Clinical data were collected according to a detailed protocol, as described elsewhere [1]. Patients were recruited between January 2017 and June 2019. Patients taking antihypertensive drugs were classified as having hypertension [3]. Diabetes mellitus was defined according to the guidelines of the American Diabetes Association [4]. Body mass index (BMI) was calculated as weight in kilograms divided by height in meters squared (kg/m2). Body surface area (BSA) was calculated using the formula of Du Bois and Du Bois [5]. Estimated glomerular filtration rate (eGFR) was calculated using the CKD Epidemiology Collaboration (CKD-EPI) creatinine equation [6]. Body composition was determined using a multifrequency bioelectrical impedance device (BIA, Quadscan 4000, Bodystat, Douglas, British Isles) at 5, 50, 100, and 200 Hz, which allows us to distinguish between lean mass and fat mass (expressed as body fat percentage) taking into account differences in volume status [7].

2.2. Breath H2 Measurement

Breath samples were collected in a 50 cc syringe with a hole of 6 mm at approximately 40 cc with a 3-way-stopcock. Patients were fasting (and therefore did not ingest any carbohydrates) for at least eight hours and were not allowed to smoke for at least one hour before the sample collection [12]. The study subject inhaled normally and exhaled maximally in this syringe with the stamper set at 50 cc and the 3-way stopcock open. After full expiration, the hole was immediately closed by the study participant, the stamper was set to 30 cc, and the 3-way stopcock was closed. Breath samples were analyzed within 12 h after sample collection using a model DP Quintron Gas Chromatograph (Quintron Instrument Company, Milwaukee, WI, USA). H2 results were automatically corrected for CO2 in order to reduce the chance of dilution by environmental air. A fasting basal (i.e., without the ingestion of test sugar) exhaled H2 concentration above 20 parts per million (ppm) was considered suggestively positive for small intestinal bacterial overgrowth (SIBO) as suggested elsewhere [8,9,10,11].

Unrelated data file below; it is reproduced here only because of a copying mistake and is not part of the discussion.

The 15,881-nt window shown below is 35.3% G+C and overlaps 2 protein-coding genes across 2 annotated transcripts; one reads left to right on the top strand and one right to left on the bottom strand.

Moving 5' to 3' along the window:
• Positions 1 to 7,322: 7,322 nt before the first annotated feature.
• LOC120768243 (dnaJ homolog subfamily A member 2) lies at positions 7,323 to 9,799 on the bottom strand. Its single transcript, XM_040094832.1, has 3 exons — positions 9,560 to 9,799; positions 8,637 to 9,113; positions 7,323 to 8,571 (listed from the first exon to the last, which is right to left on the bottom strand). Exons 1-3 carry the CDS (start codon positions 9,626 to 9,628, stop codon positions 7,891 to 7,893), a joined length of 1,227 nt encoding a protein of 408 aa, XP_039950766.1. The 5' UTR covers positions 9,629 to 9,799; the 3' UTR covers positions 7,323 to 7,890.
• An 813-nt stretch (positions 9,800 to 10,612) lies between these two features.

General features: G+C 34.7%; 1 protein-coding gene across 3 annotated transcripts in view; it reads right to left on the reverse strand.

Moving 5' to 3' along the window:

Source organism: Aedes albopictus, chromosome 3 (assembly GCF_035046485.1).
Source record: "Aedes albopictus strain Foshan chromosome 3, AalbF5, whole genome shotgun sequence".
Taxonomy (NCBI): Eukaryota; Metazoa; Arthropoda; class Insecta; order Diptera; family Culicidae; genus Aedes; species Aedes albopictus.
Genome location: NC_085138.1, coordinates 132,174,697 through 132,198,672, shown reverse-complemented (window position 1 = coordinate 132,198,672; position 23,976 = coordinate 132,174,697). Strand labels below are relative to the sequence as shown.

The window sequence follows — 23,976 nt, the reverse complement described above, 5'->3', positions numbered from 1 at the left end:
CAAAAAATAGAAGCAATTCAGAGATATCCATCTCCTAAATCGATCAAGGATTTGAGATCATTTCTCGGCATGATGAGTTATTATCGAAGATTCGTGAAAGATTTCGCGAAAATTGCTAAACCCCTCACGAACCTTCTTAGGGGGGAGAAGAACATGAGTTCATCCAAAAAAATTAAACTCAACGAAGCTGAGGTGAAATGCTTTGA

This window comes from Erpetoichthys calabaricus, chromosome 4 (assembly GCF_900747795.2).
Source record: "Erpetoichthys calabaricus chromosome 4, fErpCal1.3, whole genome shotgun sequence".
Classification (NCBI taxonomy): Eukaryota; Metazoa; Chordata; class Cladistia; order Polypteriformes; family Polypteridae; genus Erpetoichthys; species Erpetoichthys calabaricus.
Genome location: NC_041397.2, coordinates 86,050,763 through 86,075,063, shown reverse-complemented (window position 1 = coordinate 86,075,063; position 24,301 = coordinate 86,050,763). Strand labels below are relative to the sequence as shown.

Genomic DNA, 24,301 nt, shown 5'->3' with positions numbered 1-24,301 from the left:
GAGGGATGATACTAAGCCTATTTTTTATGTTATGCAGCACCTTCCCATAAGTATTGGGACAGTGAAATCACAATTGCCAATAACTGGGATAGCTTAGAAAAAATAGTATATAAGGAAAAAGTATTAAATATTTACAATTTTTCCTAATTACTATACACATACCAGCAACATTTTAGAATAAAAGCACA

2.3. Stool Water Content Measurement

One day before the study visit, participants had collected a stool sample at home with a FaecesCatcher (TAG Hemi VOF, Zeijen, The Netherlands) [1]. The sample was collected in a tube and immediately frozen. At arrival, the sample was immediately stored at −80 °C (−112 °F) until further use. For analysis, samples were defrosted up to ~0 °C and homogenized. Then, a minimum of 1 g and preferably 5 g of every sample was put in a 15 mL tube for stool water content measurement. Prior to filling, two holes were pierced in the lid to allow water sublimation during freeze-drying. Subsequently, samples were freeze-dried for 48 h under 0.5 bar at −50 °C [13]. The samples were weighed before and after freeze-drying to calculate the dry weight as shown in the equation below [14].
Equation: Percentage of dry matter stool samples.
D r y   m a t t e r   % = ( D r y   f i l l e d   t u b e e m p t y   t u b e ) ( W e t   f i l l e d   t u b e e m p t y   t u b e ) × 100 %

2.4. Diarrhea Classification